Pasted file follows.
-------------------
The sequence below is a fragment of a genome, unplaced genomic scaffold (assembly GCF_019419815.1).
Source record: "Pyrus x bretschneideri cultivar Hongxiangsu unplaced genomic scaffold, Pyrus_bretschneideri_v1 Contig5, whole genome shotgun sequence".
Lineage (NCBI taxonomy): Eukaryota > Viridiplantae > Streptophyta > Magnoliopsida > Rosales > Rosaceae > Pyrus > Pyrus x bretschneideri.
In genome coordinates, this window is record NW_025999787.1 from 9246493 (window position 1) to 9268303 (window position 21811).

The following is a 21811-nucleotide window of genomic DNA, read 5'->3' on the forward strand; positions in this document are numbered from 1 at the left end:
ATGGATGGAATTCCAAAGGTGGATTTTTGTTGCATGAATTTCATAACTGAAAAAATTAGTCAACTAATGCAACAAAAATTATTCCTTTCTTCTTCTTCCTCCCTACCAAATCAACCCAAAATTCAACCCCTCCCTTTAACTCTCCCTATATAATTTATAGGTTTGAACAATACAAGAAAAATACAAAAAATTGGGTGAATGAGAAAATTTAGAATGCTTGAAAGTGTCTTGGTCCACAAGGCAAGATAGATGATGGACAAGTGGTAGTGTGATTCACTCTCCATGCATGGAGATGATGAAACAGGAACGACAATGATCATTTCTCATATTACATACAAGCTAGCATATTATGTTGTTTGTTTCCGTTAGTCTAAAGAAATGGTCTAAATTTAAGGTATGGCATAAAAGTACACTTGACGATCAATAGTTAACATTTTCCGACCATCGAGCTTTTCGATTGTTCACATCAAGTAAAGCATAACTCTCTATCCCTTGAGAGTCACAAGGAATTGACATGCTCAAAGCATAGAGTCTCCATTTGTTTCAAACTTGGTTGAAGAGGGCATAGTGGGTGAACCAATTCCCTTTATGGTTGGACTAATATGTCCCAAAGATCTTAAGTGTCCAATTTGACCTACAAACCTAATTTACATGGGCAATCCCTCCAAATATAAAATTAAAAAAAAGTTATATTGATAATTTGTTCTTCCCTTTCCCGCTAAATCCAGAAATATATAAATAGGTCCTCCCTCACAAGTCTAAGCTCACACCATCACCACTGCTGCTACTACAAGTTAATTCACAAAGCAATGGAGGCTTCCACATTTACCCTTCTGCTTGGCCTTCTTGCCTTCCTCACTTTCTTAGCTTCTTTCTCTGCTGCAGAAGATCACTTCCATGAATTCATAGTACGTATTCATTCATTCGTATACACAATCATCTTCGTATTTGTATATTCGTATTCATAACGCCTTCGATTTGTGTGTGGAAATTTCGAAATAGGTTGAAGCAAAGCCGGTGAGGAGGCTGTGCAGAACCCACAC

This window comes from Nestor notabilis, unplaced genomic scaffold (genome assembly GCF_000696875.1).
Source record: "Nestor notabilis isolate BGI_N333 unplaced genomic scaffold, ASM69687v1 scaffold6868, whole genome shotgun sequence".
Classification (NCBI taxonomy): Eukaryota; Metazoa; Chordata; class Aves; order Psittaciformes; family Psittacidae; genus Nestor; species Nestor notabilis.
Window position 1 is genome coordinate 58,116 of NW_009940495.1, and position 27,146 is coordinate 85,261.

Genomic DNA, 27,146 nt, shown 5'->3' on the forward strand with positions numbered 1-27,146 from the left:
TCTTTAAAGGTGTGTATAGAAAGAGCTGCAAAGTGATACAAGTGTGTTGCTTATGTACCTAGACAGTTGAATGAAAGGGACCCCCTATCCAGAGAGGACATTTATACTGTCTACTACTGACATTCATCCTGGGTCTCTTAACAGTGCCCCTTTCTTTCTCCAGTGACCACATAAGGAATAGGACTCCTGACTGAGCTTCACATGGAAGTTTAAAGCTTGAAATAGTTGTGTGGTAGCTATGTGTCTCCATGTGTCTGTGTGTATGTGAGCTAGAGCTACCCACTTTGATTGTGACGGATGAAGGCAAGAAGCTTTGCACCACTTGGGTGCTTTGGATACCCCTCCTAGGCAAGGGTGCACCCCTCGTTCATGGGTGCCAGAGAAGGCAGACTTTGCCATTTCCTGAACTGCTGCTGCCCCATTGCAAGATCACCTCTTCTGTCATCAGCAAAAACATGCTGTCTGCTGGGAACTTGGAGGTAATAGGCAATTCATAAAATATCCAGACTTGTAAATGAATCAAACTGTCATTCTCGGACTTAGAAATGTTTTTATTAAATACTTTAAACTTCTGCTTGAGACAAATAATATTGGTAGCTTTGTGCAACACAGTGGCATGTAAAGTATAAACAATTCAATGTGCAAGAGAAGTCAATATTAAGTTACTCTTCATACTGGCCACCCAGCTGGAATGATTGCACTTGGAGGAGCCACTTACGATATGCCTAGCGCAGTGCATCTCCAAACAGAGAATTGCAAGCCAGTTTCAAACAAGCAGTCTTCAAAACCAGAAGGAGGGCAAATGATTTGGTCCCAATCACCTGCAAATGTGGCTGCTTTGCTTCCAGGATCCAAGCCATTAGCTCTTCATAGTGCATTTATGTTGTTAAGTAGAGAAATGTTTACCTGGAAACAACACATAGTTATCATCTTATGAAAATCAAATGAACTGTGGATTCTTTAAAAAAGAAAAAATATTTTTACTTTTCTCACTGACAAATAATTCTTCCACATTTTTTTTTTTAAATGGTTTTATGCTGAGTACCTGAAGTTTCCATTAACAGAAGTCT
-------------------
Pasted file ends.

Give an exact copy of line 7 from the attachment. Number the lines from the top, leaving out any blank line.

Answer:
This window comes from Nestor notabilis, unplaced genomic scaffold (genome assembly GCF_000696875.1).